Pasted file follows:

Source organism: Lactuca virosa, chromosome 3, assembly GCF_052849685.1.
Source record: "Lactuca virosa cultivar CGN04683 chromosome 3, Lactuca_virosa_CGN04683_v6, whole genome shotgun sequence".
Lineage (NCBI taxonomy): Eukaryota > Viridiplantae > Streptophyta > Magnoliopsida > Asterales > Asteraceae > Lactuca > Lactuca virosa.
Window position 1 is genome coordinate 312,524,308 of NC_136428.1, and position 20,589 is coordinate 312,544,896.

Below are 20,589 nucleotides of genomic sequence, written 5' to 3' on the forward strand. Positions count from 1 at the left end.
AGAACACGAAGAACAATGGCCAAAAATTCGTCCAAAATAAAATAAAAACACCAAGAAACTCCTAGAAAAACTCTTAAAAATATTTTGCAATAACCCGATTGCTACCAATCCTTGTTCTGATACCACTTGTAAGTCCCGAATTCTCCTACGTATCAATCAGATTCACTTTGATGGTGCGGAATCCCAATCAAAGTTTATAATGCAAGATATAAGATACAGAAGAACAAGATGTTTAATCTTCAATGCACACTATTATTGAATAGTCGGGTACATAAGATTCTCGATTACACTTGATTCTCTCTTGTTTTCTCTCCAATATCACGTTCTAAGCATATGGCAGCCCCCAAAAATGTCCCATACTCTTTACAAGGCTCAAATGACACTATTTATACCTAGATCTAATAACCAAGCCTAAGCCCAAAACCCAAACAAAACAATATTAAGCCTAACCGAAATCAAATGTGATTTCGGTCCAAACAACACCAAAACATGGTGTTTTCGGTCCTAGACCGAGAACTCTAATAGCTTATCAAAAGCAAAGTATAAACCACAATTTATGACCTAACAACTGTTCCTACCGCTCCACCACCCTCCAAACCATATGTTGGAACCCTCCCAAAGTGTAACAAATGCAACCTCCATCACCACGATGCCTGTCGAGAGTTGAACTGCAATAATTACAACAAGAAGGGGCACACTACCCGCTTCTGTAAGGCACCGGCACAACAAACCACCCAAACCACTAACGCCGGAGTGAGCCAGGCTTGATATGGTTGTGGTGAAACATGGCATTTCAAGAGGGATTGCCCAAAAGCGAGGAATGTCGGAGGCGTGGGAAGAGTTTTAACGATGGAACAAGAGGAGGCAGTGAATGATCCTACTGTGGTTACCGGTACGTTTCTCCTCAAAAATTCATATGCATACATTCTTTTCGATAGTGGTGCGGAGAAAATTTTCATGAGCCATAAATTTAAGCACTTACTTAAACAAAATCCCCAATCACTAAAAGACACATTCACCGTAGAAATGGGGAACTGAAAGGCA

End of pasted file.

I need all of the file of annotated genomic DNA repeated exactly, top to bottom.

Source organism: Lactuca virosa, chromosome 3, assembly GCF_052849685.1.
Source record: "Lactuca virosa cultivar CGN04683 chromosome 3, Lactuca_virosa_CGN04683_v6, whole genome shotgun sequence".
Lineage (NCBI taxonomy): Eukaryota > Viridiplantae > Streptophyta > Magnoliopsida > Asterales > Asteraceae > Lactuca > Lactuca virosa.
Window position 1 is genome coordinate 312,524,308 of NC_136428.1, and position 20,589 is coordinate 312,544,896.

Below are 20,589 nucleotides of genomic sequence, written 5' to 3' on the forward strand. Positions count from 1 at the left end.
AGAACACGAAGAACAATGGCCAAAAATTCGTCCAAAATAAAATAAAAACACCAAGAAACTCCTAGAAAAACTCTTAAAAATATTTTGCAATAACCCGATTGCTACCAATCCTTGTTCTGATACCACTTGTAAGTCCCGAATTCTCCTACGTATCAATCAGATTCACTTTGATGGTGCGGAATCCCAATCAAAGTTTATAATGCAAGATATAAGATACAGAAGAACAAGATGTTTAATCTTCAATGCACACTATTATTGAATAGTCGGGTACATAAGATTCTCGATTACACTTGATTCTCTCTTGTTTTCTCTCCAATATCACGTTCTAAGCATATGGCAGCCCCCAAAAATGTCCCATACTCTTTACAAGGCTCAAATGACACTATTTATACCTAGATCTAATAACCAAGCCTAAGCCCAAAACCCAAACAAAACAATATTAAGCCTAACCGAAATCAAATGTGATTTCGGTCCAAACAACACCAAAACATGGTGTTTTCGGTCCTAGACCGAGAACTCTAATAGCTTATCAAAAGCAAAGTATAAACCACAATTTATGACCTAACAACTGTTCCTACCGCTCCACCACCCTCCAAACCATATGTTGGAACCCTCCCAAAGTGTAACAAATGCAACCTCCATCACCACGATGCCTGTCGAGAGTTGAACTGCAATAATTACAACAAGAAGGGGCACACTACCCGCTTCTGTAAGGCACCGGCACAACAAACCACCCAAACCACTAACGCCGGAGTGAGCCAGGCTTGATATGGTTGTGGTGAAACATGGCATTTCAAGAGGGATTGCCCAAAAGCGAGGAATGTCGGAGGCGTGGGAAGAGTTTTAACGATGGAACAAGAGGAGGCAGTGAATGATCCTACTGTGGTTACCGGTACGTTTCTCCTCAAAAATTCATATGCATACATTCTTTTCGATAGTGGTGCGGAGAAAATTTTCATGAGCCATAAATTTAAGCACTTACTTAAACAAAATCCCCAATCACTAAAAGACACATTCACCGTAGAAATGGGGAACTGAAAGGCA